Around two-thirds of women develop fibroids by the age of 50, but only a third of those women experience symptoms. In America, that means nearly 26 million women have fibroids, and about 15 million suffer from painful fibroid symptoms. Here’s how to find out whether you might be one of them.
Dr. John Kirk at Adventist Health in Napa, St. Helena, and Hidden Valley Lake, California, has helped diagnose many women with fibroids on the basis of painful symptoms. However, he also knows how to watch out for fibroids that may be asymptomatic but could still be a cause for concern.
What are fibroids?
Fibroids are benign tumors that form from accumulations of fibrous and muscular tissue. They can be found outside your uterus (subserous fibroids), inside the walls of your uterus (intramural fibroids), or on the inside of your uterine walls (submucous fibroids).
While the underlying causes of fibroids are uncertain, they seem to grow with exposure to your natural hormones such as estrogen and progesterone. Overtime, your risk of fibroids increases, but they usually shrink after menopause.
You’re also more likely you get fibroids if you are overweight, haven’t been pregnant, or are from an African or Carribean background. Although some fibroids don’t cause symptoms at all, it’s still important to have regular well-woman exams with Dr. Kirk to screen for asymptomatic fibroids, as they can still cause fertility problems and other complications in the future.
While many fibroids are asymptomatic, they can also cause concerning symptoms as well. Some of these symptoms can include:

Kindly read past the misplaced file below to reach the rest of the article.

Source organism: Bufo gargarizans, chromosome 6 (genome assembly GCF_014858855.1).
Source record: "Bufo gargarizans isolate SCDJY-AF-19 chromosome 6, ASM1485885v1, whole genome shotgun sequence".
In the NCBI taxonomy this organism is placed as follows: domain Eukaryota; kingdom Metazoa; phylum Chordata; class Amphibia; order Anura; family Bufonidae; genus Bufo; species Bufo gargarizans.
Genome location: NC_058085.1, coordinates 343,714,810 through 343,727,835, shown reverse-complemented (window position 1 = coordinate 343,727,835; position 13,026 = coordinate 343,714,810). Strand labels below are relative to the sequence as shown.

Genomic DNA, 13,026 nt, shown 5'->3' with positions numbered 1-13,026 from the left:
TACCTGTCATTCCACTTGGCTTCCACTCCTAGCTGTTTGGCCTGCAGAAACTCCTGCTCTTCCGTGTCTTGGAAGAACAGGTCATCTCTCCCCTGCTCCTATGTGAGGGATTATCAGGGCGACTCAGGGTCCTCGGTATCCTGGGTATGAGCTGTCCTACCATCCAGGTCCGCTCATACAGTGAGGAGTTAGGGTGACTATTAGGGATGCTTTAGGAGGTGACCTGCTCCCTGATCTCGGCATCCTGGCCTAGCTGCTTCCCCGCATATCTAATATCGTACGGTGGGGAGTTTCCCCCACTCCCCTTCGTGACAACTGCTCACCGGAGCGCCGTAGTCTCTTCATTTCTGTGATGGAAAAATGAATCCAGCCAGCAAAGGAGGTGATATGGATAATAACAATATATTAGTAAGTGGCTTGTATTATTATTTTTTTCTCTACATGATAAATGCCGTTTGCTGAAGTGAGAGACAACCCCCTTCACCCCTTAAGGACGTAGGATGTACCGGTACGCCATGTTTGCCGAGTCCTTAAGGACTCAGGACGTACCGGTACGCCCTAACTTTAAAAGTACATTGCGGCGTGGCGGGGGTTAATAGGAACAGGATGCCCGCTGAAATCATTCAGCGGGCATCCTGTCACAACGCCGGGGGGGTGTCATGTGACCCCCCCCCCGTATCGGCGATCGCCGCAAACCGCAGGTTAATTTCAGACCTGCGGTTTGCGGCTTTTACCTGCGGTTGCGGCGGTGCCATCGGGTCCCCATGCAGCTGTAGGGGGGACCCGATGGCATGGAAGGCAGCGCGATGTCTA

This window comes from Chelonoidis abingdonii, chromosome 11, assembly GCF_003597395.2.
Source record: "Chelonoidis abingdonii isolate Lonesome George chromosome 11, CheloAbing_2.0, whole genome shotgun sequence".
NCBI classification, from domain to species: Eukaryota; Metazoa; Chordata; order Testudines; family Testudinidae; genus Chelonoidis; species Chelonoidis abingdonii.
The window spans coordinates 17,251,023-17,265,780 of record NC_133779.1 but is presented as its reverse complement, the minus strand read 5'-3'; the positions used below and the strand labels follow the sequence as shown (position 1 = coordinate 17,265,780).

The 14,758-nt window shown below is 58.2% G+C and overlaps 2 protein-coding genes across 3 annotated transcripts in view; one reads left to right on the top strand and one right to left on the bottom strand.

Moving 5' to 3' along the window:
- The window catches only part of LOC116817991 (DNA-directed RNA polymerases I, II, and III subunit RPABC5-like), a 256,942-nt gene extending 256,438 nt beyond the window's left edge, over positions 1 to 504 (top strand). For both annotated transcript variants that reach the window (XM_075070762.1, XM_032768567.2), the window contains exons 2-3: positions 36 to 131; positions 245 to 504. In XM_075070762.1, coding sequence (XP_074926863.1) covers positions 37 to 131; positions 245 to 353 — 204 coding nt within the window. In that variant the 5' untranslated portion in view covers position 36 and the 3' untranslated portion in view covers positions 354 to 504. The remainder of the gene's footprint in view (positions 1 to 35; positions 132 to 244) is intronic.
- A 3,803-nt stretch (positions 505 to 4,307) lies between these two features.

If your periods last more than seven days, if you need to change your tampon or pad after less than two hours, or if you pass clots that are larger than a quarter, you may have heavy periods, also known as menorrhagia.
This is a very common symptom of fibroids, but can also be caused by other serious disorders, so it’s important to speak to Dr. Kirk about this symptom. If left untreated, menorrhagia may cause anemia or other health complications.
Pain or pressure
While some cramping pain around your period can be normal, severe or frequent pelvic pain can be a sign of uterine fibroids or another pelvic condition. If your pain interferes with daily activities or you experience sudden severe pain, it’s time to speak to Dr. Kirk.
You may be surprised to know that, depending on the size and position of your fibroids, they can also cause back and leg pain as well if they’re pressing on your sensitive spinal or sciatic nerves.
Bowel and bladder problems
Some fibroids can cause bowel and bladder problems depending on their location and size. If they are large enough to press against the bladder, they can cause increased urination or bladder pain, while fibroids pressing against the bowels can cause bloating and constipation.
Difficulty getting pregnant
If you’ve been unable to conceive after a year of trying, fibroids may be to blame. Fibroids can change the shape of the uterus, fallopian tubes, or cervix making it harder for sperm to travel to the egg. Depending on the type and size of your fibroids, surgical removal may improve your fertility outcomes.
If you’ve been suffering from any of the above symptoms, speak to Dr. Kirk to find out whether you might have fibroids. Depending on your symptoms and the size and location of your fibroids, Dr. Kirk may suggest nonsurgical treatments such as fibroid-shrinking medications or surgical treatments such as a myomectomy.
Here at Adventist Health, Dr. Kirk has offered minimally invasive, robotic-assisted myomectomy since 2004, making us one of the first in the nation to offer this ground-breaking technique. Don’t suffer from fibroids and fibroids symptoms in silence. Call Adventist Health or book an appointment online.